A SMALL village two miles west of Beaminster, Broadwindsor is nestled within the rambling hills of Dorset. We take a look back at the times the sleepy village has hit the headlines over the last few decades.

  • Back in 1981, villagers in Broadwindsor faced the mammoth challenge of raising £25,000 to safeguard the future of their ancient parish church.

Dry rot had been discovered in the 12th-century building during routine repairs. An appeal committee had been launched to raise funds to rebuild the roof before the winter weather set in.

Churchwarden and builder Mr Len Giles was reported saying: "The work is vital. As a parish church the building is part of the village's heritage. It was left to us and we must leave it to the next generation. We have got to do what we can and as quick as we can."

  • The first day care centre in Dorset for patients with dementia opened in Broadwindsor in October 1986.

The centre, based in the community room at West Dorset Council's warden-controlled housing complex, was the first of several planned for the county. The opening ceremony, which took place just eight weeks after the launch of Alzheimer Society's Dorset project, was led by the council's area welfare officer, Miss Cecilia Barker.

"The centre will give relatives and carers a break from looking after patients," Cecilia said. Users were given lunch and refreshments and encouraged to take part in a range of activities.

  • Pupils from Broadwindsor School scooped top prizes in 1991 for creating a computer-controlled buggy that separated rubbish.

Judges at the annual Dorset Technology Fair awarded the youngsters the BP Trophy for best junior entry, as well as £100 prize money.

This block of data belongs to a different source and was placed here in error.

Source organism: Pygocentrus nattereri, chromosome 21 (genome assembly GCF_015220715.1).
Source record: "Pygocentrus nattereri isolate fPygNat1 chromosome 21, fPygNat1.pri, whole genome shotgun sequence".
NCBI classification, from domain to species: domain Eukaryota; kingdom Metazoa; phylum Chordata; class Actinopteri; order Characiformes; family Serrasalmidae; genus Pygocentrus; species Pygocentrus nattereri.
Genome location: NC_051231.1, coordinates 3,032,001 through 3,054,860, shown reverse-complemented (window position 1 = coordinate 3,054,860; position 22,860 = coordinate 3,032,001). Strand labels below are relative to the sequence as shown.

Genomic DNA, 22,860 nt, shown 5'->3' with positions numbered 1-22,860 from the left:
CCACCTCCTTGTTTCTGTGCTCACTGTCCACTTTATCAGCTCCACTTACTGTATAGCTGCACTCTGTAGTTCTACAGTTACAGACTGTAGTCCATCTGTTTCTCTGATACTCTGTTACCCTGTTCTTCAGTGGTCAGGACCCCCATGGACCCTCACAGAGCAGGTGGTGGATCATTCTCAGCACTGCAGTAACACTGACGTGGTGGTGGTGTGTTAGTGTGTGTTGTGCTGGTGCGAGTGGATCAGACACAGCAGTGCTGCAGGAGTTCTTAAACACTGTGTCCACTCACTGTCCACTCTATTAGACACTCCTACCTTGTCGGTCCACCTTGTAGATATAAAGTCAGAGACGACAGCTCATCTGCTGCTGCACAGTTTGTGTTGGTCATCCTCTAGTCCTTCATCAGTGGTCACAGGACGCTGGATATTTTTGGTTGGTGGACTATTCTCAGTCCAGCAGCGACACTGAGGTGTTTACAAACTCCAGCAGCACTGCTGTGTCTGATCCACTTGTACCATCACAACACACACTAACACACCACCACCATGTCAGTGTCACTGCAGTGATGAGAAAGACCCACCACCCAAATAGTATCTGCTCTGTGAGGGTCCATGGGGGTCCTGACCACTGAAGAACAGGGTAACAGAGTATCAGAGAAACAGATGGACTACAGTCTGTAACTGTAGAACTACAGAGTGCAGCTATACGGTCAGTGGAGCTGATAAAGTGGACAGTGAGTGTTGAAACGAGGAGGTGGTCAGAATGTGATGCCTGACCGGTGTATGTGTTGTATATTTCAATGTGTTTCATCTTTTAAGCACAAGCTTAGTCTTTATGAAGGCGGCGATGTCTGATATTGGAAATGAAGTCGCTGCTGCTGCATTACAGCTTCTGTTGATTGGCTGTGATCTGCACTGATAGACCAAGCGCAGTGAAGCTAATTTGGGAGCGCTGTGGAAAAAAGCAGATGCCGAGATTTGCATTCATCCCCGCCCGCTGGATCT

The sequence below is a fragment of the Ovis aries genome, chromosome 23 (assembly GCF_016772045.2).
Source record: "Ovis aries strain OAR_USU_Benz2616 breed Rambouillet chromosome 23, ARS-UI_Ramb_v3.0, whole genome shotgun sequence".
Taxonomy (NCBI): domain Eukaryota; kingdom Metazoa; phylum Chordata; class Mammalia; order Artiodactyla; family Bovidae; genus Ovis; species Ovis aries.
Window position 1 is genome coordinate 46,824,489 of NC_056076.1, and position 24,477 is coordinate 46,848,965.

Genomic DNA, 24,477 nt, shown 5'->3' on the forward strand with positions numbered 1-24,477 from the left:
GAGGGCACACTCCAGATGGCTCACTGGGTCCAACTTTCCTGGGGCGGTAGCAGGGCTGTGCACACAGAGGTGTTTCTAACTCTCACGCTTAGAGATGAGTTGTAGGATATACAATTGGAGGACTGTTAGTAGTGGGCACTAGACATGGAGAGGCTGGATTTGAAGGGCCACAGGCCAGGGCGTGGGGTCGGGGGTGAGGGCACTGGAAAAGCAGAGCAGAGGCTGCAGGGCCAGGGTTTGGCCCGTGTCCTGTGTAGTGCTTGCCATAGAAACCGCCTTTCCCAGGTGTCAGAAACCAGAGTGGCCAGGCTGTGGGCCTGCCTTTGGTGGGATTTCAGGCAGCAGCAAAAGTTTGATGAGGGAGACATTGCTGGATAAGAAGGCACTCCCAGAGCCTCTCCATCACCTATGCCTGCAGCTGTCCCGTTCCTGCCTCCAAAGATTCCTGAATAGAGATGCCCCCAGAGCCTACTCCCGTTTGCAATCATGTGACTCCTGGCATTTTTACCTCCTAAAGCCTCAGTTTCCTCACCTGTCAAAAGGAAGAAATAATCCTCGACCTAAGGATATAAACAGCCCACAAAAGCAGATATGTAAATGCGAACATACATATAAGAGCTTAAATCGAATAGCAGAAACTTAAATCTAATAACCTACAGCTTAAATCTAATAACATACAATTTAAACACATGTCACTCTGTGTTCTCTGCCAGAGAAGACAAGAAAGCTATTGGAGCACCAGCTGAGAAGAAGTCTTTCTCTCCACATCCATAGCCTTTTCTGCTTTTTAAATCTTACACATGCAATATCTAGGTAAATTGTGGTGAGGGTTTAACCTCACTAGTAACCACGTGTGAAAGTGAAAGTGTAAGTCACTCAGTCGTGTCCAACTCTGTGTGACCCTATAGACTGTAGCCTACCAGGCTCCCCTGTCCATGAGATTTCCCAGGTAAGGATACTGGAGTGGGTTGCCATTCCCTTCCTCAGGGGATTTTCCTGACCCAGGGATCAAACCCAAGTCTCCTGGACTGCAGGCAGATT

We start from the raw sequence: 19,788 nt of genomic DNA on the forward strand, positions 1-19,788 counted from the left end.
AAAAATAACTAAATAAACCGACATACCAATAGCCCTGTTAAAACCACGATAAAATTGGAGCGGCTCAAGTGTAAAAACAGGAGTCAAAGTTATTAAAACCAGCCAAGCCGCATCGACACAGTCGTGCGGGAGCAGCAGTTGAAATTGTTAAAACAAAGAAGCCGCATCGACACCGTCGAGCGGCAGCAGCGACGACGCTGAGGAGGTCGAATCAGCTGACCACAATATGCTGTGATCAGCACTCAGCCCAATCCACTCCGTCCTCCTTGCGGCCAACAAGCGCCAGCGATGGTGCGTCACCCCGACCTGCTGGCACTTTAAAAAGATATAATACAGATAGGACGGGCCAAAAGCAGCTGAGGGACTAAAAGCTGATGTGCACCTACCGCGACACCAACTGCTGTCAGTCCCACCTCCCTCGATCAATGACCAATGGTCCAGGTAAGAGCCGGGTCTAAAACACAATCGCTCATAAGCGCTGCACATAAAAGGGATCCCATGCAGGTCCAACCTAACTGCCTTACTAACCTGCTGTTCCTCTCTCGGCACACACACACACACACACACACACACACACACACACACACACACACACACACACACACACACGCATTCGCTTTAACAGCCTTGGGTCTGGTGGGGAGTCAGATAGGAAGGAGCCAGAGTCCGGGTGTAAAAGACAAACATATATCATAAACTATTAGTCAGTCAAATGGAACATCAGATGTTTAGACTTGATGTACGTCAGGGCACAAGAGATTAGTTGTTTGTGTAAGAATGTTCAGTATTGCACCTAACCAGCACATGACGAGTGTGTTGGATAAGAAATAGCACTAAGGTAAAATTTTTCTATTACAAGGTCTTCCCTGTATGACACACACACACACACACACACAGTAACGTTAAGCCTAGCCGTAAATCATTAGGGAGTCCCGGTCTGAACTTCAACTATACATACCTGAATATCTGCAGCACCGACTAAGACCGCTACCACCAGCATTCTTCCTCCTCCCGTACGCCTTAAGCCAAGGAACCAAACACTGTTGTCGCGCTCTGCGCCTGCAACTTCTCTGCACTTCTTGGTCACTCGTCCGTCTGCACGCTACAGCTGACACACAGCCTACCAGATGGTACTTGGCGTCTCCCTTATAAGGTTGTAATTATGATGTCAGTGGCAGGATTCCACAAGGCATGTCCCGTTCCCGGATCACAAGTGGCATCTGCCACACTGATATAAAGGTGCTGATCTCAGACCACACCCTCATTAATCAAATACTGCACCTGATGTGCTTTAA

The team beat more than 100 teams from schools across Dorset to scoop the accolade.

  • One of the world's largest amethysts arrived in Broadwindsor in August 1991.

The Brazilian megastone was hoisted by crane into position at Broadwindsor Craft Centre, where it was exhibited for one month before travelling to a collection at the home of psychic Uri Geller in Berkshire.

The amethyst weighed 700kg and stood at over six feet high. It was found buried 50ft under during diggings in Rio Grande do Sul near the Argentine border.

  • In January 1993, a quiz team from Broadwindsor's Cross Keys Inn won the coveted BBC1 Treble Top Pub Challenge Trophy.

The team featured in the popular pub quiz challenge spot on Dave Lee Travis' morning show. They first defeated a team from Leicestershire before beating Cambridgeshire quizzers in the final.

  • A mix of Broadwindsor villagers and Hungarians came together in August 1994 to mark the 100th anniversary of the death of one of west Dorset's greatest scholars.

The Rev. Soloman Caesar Malan was vicar of Broadwindsor between 1845 and 1885 - in addition to working as an artist, Biblical scholar, herbalist, collector, linguist and teacher. Malan had the widest knowledge of oriental languages in Victorian England, and possessed a library of 4,000 books.

The link with Hungary stemmed from a meeting in India in the 1830s, when Malan met the Hungarian traveller and scholar Csoma deKorof.

Malan's centenary was marked by a service in St John's Church.